Would I do it again?
In fact, I did.
I had never been to, or taken part in the Hope of America Program in the past. Oh yes, I’d heard of it before; I’d had other educators tell me about how wonderful it was and how I should go, but did I?
So, just why was this? To be honest…it was mostly because I just didn’t really want to battle the crowds—I’d heard that from lots of people in the past…those who told me just how horrendous it was; a genuine and nightmarish melee of people in a sea of vehicles all trying to depart at the same time when the program reached its end.
No, definitely not for me.
Well, when an educator moves schools and grade levels—more specifically moving to the 5th grade—this would be a good time to start thinking about taking part in the Hope of America—after all, it was a program intended to be performed by 5th grade students.
After a little convincing, my team was on board and the preparations began.
I won’t encumber you with sundry details of practices, hours spent in training the students (and those times where I did not prepare as I didn’t know I’d be directly involved in the show), but will instead jump you straight to the exciting part…fast forward past months of meticulous training to Cinco de Mayo 2009.
That morning my students were riddled with anticipation as we loaded onto the bus and headed to the
In some cases: both.
The practice went off without a hitch; it was fun to watch the performances in-between our numbers of varied schools and dance groups; many of which were not only talented, but downright amazing. Groups of children with choreographed routines from other countries, the “Golden Girls” dance troupe with members ranging from 50 to 92 ‘years young,’ and many others which left myself and my students spellbound.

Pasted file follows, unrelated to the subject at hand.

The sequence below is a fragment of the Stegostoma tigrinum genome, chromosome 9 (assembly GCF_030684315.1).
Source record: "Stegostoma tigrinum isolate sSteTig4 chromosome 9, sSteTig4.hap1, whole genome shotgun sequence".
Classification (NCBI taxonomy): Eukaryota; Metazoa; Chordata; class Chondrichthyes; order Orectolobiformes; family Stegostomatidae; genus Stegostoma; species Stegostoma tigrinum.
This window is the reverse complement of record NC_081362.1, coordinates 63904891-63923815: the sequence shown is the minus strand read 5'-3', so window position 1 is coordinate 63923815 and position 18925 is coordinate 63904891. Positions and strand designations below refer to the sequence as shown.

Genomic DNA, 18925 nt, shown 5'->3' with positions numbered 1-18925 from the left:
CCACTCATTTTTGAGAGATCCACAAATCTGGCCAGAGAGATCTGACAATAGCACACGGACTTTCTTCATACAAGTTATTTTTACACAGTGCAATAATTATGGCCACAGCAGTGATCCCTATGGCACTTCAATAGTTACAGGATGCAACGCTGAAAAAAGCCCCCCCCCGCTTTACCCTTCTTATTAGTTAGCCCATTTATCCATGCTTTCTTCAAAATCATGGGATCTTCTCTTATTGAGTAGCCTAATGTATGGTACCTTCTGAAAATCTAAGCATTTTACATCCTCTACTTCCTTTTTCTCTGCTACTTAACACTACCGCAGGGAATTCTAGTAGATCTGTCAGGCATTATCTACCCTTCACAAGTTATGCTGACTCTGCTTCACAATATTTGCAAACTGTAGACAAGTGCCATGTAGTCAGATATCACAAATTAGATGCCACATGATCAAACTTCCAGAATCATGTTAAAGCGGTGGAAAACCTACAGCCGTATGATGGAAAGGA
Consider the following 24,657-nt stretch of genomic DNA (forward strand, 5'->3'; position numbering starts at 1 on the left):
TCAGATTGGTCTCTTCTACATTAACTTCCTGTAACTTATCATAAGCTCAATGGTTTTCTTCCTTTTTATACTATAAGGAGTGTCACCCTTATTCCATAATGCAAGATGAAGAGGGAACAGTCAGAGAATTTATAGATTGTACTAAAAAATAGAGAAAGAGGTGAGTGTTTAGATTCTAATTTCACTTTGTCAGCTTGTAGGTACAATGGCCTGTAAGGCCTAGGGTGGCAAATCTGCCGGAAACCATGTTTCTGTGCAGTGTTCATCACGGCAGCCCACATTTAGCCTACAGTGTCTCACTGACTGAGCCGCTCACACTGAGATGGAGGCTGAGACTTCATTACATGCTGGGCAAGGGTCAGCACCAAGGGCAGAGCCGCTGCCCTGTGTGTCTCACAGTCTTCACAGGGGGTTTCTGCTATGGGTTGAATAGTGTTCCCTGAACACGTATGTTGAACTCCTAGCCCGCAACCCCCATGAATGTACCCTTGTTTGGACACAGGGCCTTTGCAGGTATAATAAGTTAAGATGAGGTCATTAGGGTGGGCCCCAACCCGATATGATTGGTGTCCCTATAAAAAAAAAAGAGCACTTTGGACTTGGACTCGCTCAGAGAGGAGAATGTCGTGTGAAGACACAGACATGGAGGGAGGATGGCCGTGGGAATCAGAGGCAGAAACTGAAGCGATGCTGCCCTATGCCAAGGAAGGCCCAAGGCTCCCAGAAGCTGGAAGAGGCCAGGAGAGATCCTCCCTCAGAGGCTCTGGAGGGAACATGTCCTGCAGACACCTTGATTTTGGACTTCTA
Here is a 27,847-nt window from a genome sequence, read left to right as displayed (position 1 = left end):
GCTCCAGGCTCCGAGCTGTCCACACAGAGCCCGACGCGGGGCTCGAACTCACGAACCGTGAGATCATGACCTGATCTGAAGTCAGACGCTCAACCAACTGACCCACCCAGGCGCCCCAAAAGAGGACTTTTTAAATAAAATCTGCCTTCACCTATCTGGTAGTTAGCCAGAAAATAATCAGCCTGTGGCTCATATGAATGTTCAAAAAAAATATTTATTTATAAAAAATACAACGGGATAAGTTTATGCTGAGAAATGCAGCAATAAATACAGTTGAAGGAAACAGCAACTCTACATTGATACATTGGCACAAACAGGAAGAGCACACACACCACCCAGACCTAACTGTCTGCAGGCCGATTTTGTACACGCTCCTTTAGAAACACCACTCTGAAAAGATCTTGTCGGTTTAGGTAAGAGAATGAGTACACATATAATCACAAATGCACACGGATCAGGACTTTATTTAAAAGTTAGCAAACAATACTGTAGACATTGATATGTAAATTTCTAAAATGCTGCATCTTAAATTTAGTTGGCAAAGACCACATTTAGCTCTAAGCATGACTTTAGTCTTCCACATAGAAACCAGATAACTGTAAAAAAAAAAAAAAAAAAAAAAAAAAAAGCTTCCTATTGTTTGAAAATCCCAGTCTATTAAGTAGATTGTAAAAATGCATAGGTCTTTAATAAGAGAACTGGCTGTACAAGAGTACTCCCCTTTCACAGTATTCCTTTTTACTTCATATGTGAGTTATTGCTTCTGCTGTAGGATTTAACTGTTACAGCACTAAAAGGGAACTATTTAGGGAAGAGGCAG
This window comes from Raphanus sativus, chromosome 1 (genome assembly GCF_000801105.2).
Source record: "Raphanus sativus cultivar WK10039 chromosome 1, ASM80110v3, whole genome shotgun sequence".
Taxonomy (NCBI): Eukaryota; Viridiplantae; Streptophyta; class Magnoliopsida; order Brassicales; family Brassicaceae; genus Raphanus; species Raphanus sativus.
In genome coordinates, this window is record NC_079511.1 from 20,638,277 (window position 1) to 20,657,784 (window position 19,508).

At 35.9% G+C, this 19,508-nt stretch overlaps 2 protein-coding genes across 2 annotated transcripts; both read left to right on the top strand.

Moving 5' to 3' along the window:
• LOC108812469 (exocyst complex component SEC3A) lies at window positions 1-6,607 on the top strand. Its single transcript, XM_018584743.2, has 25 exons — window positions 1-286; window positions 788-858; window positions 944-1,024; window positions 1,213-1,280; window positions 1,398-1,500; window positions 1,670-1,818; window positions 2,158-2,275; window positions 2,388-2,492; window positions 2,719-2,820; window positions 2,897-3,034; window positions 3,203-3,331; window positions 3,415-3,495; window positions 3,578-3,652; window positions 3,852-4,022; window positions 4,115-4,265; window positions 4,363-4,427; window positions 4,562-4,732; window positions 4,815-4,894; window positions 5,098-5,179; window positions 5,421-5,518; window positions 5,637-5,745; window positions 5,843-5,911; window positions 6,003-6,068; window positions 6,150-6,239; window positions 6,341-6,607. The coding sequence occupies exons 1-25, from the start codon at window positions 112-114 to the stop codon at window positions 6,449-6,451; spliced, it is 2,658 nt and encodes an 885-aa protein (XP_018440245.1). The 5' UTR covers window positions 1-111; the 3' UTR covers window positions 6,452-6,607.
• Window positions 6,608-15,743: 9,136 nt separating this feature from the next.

Time-warp again to that night.
When the kids were finally all in place and the lights came up, something magical happened. Words cannot express or explain it fully; neither can photos…not really. This was something which you could only truly comprehend if you were there. Literally, it very well could have taken your breath away.
The lights went out and the students and educators began to perform. When we finally came to the ending with “We Can be a Light,” I felt a rush—a thrill—a sense of invigoration with life itself. As I looked out into the darkened interior of the
Would I do it again?
The next night (last, in fact) I went up with another teacher and we met up with four students who’d not had the opportunity to be in the show the first night because of a conflicting school program. Then, for the second time, I was able to take part in the Hope of America.
Needless to say, it was just as much of a thrill the second time around.
I can’t wait until next year…
(Top photo [my class is circled] courtesy of Lydia as well as the video clip)